It's no secret that 2013 will be the year of large smartphones. Whether or not they should be called phablets from now on is a matter of personal opinion. Regardless of your thoughts on large devices or top specifications, smartphones are mobile computers. They are more capable than ever. In fact, smartphones might soon be due for a change in identity since they are much more than just "smart" phones. That's a clear misnomer.
Each mobile operating system offers similar characteristics that keep them viable alternatives to one another. In the same sense that some consumers prefer the latest version of Mac OS over Windows on their desktop computer, consumers have become accustomed to certain mobile operating systems on their smartphones. The idea that mobile operating systems have a more profound effect on consumers than their desktop OS counterpart would not be a stretch of the imagination in any sense.
Apple and Microsoft have been asking consumers for a small sum of money to have the latest operating system on their personal computers. Could mobile manufacturers do the same without upsetting the industry as a whole?
I wouldn't be surprised if manufacturers like Apple and HTC would start charging consumers for the latest version of their operating system. Though Apple has a strong history of releasing periodical updates that offer various advantages, I wouldn't be surprised if they started to charge consumers for it.
Apple touts iOS as the "world's most advanced mobile operating system." So, could you put a price on it?
Here's Apple's latest pitch of iOS: "With its easy-to-use interface, amazing features, and rock-solid stability, iOS is the foundation of iPhone, iPad, and iPod touch. And even as others try to catch up, the technologies and features built into iOS keep your Apple devices years ahead."
Furthermore, iOS offers Siri, the largest collection of mobile apps, iCloud, low and high-level OS security features, and enterprise-ready features for professionals. It's no secret that Apple touts the value of iOS as a feature in itself based on one sentence on the iOS homepage.
iOS updates are free.
If you aren't convinced by Apple and their supreme advertising and marketing tactics that they could charge for their OS, here's another perspective on the matter.
It could be argued that Samsung's TouchWiz is the best manufacturer skin of them all. It offers additions and features that stock Android does not and that's not my opinion: it's a fact. Though I prefer Android's latest Jelly Bean over any additional benefits that TouchWiz may offer, it would be foolish not to acknowledge the benefits that TouchWiz adds to their entire Galaxy Note line. Needless to say, I think most benefits of Samsung's TouchWiz are fully optimized on their Galaxy Note II and tablets. So, could you put a price on TouchWiz?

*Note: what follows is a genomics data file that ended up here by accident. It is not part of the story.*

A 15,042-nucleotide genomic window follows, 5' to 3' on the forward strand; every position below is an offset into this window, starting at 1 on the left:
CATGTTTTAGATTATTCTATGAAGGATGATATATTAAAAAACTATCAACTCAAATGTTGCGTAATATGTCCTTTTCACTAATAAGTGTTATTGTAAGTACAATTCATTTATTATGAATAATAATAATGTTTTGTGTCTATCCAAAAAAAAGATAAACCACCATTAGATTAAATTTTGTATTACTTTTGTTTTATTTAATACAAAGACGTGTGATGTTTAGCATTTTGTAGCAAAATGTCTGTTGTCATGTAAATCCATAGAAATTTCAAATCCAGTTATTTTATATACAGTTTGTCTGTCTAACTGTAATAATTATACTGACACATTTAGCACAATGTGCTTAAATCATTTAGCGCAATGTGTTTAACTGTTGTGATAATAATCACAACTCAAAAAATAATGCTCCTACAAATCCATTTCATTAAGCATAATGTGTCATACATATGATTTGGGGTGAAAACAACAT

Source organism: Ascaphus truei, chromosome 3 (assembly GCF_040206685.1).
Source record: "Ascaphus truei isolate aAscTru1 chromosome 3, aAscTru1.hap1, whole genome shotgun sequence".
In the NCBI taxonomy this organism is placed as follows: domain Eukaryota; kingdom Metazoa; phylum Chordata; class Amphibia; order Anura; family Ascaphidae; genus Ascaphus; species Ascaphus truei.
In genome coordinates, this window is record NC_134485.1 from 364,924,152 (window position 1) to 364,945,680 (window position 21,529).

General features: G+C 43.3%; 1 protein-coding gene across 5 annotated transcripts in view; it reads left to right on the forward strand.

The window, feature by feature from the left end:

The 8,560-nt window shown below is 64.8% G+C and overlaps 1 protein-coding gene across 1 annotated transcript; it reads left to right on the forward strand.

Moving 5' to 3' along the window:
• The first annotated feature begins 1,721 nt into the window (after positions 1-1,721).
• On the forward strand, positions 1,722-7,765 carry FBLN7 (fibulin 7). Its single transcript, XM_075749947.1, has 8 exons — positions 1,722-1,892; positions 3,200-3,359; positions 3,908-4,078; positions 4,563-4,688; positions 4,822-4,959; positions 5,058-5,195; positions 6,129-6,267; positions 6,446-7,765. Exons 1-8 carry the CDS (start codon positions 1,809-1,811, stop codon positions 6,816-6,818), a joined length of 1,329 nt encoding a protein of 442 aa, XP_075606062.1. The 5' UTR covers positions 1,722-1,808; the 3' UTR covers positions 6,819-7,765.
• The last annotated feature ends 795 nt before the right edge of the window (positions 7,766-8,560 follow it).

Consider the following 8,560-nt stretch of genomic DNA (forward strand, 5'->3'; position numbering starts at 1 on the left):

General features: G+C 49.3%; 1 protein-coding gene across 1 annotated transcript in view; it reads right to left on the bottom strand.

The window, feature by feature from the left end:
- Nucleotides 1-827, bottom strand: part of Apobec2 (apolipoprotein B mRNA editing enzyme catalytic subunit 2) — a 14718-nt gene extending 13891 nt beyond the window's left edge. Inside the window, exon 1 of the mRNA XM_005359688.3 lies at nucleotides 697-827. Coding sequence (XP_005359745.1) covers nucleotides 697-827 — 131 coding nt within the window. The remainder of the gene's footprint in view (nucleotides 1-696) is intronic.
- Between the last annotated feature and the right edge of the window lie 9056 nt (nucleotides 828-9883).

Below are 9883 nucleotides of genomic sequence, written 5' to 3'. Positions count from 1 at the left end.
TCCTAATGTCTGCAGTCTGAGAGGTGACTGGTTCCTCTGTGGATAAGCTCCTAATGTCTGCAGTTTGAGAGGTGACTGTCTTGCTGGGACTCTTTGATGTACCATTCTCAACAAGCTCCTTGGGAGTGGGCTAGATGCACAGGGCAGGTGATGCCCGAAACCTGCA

TouchWiz touts SAFE as a security precaution developed by Samsung themselves to make the Galaxy Note II more secure and easier for your employer's IT department to manage. Their S Pen is optimized to remember test, shapes, and equations to maximize productivity. Then there's Popup Video and Popup Note to "redefine multitasking." To top it off, TouchWiz features S Voice, Smart Gestures, and Smart Stay all of which improve the average consumer's experience.
Take a step back and look at the situation. It might be less believable for Apple or Google to directly charge consumers for the latest operating system or update. Since it's been free for so long manufacturers would be embracing a risk they have never faced before in the mobile ecosystem. On the contrary, charging for the latest version of Sense or TouchWiz could be more believable. Not only would the additional features of the UI be justified on a larger display, Samsung could further differentiate TouchWiz as a feature that other manufacturers can't match. TouchWiz could be turning into a premium feature right before us.
And don't forget about your mobile provider. Whether you're on AT&T's network or Verizon's, who is to say they couldn't start charging for firmware or software updates?
I want to know what you think about manufacturer skins and updates. Would you pay to have the latest OS on your smartphone if it offered real improvements? What about skin overlays like HTC Sense or Samsung's TouchWiz UI? Could you justify paying for the additional features that manufacturer skins offer? If I had a say in the matter, I'd only consider paying for skins if all devices shipped with a stock version of their OS. Imagine how much Samsung could recoup if they shipped the Galaxy Note II with stock Android and offered TouchWiz as an update. I think it's a business opportunity for most manufacturers that we shouldn't rule out in the future. You know the drill! Let me know your thoughts in the comments!